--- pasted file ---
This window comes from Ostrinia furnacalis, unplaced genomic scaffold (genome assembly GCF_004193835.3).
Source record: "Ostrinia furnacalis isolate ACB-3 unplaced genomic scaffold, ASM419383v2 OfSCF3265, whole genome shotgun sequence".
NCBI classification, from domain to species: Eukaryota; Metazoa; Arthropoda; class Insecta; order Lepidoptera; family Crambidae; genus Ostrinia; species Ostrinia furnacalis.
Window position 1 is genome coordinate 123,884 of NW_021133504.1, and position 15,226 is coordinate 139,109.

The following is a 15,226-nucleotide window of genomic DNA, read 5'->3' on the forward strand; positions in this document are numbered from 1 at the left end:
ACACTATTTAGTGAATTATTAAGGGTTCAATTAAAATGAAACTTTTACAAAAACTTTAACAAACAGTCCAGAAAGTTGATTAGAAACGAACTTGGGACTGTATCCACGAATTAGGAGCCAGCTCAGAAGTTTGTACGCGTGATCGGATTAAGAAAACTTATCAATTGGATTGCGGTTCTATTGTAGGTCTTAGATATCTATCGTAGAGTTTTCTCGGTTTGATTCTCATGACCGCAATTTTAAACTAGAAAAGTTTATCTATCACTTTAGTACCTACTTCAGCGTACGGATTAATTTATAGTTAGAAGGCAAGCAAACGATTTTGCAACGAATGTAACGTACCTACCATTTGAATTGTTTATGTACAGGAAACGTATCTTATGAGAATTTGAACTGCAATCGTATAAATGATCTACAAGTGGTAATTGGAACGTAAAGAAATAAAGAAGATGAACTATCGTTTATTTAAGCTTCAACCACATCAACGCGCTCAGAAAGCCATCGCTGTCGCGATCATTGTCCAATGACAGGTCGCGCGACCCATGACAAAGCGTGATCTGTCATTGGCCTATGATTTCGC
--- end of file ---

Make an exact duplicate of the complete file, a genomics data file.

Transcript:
This window comes from Ostrinia furnacalis, unplaced genomic scaffold (genome assembly GCF_004193835.3).
Source record: "Ostrinia furnacalis isolate ACB-3 unplaced genomic scaffold, ASM419383v2 OfSCF3265, whole genome shotgun sequence".
NCBI classification, from domain to species: Eukaryota; Metazoa; Arthropoda; class Insecta; order Lepidoptera; family Crambidae; genus Ostrinia; species Ostrinia furnacalis.
Window position 1 is genome coordinate 123,884 of NW_021133504.1, and position 15,226 is coordinate 139,109.

The following is a 15,226-nucleotide window of genomic DNA, read 5'->3' on the forward strand; positions in this document are numbered from 1 at the left end:
ACACTATTTAGTGAATTATTAAGGGTTCAATTAAAATGAAACTTTTACAAAAACTTTAACAAACAGTCCAGAAAGTTGATTAGAAACGAACTTGGGACTGTATCCACGAATTAGGAGCCAGCTCAGAAGTTTGTACGCGTGATCGGATTAAGAAAACTTATCAATTGGATTGCGGTTCTATTGTAGGTCTTAGATATCTATCGTAGAGTTTTCTCGGTTTGATTCTCATGACCGCAATTTTAAACTAGAAAAGTTTATCTATCACTTTAGTACCTACTTCAGCGTACGGATTAATTTATAGTTAGAAGGCAAGCAAACGATTTTGCAACGAATGTAACGTACCTACCATTTGAATTGTTTATGTACAGGAAACGTATCTTATGAGAATTTGAACTGCAATCGTATAAATGATCTACAAGTGGTAATTGGAACGTAAAGAAATAAAGAAGATGAACTATCGTTTATTTAAGCTTCAACCACATCAACGCGCTCAGAAAGCCATCGCTGTCGCGATCATTGTCCAATGACAGGTCGCGCGACCCATGACAAAGCGTGATCTGTCATTGGCCTATGATTTCGC